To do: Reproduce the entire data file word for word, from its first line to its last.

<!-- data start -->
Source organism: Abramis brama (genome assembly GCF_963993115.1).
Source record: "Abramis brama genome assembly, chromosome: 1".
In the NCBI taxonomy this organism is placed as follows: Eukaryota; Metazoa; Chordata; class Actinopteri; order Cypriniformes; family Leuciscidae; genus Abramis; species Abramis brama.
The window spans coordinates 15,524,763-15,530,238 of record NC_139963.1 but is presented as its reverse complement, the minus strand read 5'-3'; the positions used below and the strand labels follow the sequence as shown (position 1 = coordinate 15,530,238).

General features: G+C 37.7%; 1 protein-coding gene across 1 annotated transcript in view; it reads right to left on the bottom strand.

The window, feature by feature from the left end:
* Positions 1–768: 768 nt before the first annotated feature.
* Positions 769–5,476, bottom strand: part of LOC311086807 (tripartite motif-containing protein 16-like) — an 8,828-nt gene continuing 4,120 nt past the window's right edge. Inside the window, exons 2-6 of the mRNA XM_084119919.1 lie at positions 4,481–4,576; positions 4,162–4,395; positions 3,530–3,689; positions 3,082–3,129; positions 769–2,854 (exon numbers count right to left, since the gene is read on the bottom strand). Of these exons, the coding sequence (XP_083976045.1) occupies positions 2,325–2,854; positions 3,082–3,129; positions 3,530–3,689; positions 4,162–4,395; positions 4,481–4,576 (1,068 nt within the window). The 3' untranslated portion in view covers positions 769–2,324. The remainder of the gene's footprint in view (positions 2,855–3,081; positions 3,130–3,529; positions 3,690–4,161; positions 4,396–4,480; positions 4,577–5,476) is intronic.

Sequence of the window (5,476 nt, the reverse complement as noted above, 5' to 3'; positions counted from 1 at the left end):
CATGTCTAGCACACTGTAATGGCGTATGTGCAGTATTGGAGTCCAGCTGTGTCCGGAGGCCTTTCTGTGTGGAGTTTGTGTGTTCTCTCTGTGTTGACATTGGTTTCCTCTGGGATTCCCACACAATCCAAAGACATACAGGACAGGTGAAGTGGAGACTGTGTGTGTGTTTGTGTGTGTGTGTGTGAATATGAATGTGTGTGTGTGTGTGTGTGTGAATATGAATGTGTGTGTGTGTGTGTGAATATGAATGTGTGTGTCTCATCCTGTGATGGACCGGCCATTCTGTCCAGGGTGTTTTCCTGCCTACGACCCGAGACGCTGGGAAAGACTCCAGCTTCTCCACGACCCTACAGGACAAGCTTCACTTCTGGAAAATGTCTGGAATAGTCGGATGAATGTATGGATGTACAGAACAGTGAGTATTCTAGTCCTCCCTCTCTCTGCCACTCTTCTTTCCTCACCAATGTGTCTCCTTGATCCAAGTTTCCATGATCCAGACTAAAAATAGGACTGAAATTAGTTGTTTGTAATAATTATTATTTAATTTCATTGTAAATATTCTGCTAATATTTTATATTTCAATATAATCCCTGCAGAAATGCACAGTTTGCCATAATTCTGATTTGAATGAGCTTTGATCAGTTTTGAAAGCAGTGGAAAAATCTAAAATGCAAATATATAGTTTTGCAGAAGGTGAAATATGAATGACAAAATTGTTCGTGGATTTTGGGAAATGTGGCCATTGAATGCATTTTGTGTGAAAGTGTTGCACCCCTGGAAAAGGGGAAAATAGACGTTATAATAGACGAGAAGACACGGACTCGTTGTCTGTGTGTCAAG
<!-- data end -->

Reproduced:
Source organism: Abramis brama (genome assembly GCF_963993115.1).
Source record: "Abramis brama genome assembly, chromosome: 1".
In the NCBI taxonomy this organism is placed as follows: Eukaryota; Metazoa; Chordata; class Actinopteri; order Cypriniformes; family Leuciscidae; genus Abramis; species Abramis brama.
The window spans coordinates 15,524,763-15,530,238 of record NC_139963.1 but is presented as its reverse complement, the minus strand read 5'-3'; the positions used below and the strand labels follow the sequence as shown (position 1 = coordinate 15,530,238).

General features: G+C 37.7%; 1 protein-coding gene across 1 annotated transcript in view; it reads right to left on the bottom strand.

The window, feature by feature from the left end:
* Positions 1–768: 768 nt before the first annotated feature.
* Positions 769–5,476, bottom strand: part of LOC311086807 (tripartite motif-containing protein 16-like) — an 8,828-nt gene continuing 4,120 nt past the window's right edge. Inside the window, exons 2-6 of the mRNA XM_084119919.1 lie at positions 4,481–4,576; positions 4,162–4,395; positions 3,530–3,689; positions 3,082–3,129; positions 769–2,854 (exon numbers count right to left, since the gene is read on the bottom strand). Of these exons, the coding sequence (XP_083976045.1) occupies positions 2,325–2,854; positions 3,082–3,129; positions 3,530–3,689; positions 4,162–4,395; positions 4,481–4,576 (1,068 nt within the window). The 3' untranslated portion in view covers positions 769–2,324. The remainder of the gene's footprint in view (positions 2,855–3,081; positions 3,130–3,529; positions 3,690–4,161; positions 4,396–4,480; positions 4,577–5,476) is intronic.

Sequence of the window (5,476 nt, the reverse complement as noted above, 5' to 3'; positions counted from 1 at the left end):
CATGTCTAGCACACTGTAATGGCGTATGTGCAGTATTGGAGTCCAGCTGTGTCCGGAGGCCTTTCTGTGTGGAGTTTGTGTGTTCTCTCTGTGTTGACATTGGTTTCCTCTGGGATTCCCACACAATCCAAAGACATACAGGACAGGTGAAGTGGAGACTGTGTGTGTGTTTGTGTGTGTGTGTGTGAATATGAATGTGTGTGTGTGTGTGTGTGTGAATATGAATGTGTGTGTGTGTGTGTGAATATGAATGTGTGTGTCTCATCCTGTGATGGACCGGCCATTCTGTCCAGGGTGTTTTCCTGCCTACGACCCGAGACGCTGGGAAAGACTCCAGCTTCTCCACGACCCTACAGGACAAGCTTCACTTCTGGAAAATGTCTGGAATAGTCGGATGAATGTATGGATGTACAGAACAGTGAGTATTCTAGTCCTCCCTCTCTCTGCCACTCTTCTTTCCTCACCAATGTGTCTCCTTGATCCAAGTTTCCATGATCCAGACTAAAAATAGGACTGAAATTAGTTGTTTGTAATAATTATTATTTAATTTCATTGTAAATATTCTGCTAATATTTTATATTTCAATATAATCCCTGCAGAAATGCACAGTTTGCCATAATTCTGATTTGAATGAGCTTTGATCAGTTTTGAAAGCAGTGGAAAAATCTAAAATGCAAATATATAGTTTTGCAGAAGGTGAAATATGAATGACAAAATTGTTCGTGGATTTTGGGAAATGTGGCCATTGAATGCATTTTGTGTGAAAGTGTTGCACCCCTGGAAAAGGGGAAAATAGACGTTATAATAGACGAGAAGACACGGACTCGTTGTCTGTGTGTCAAG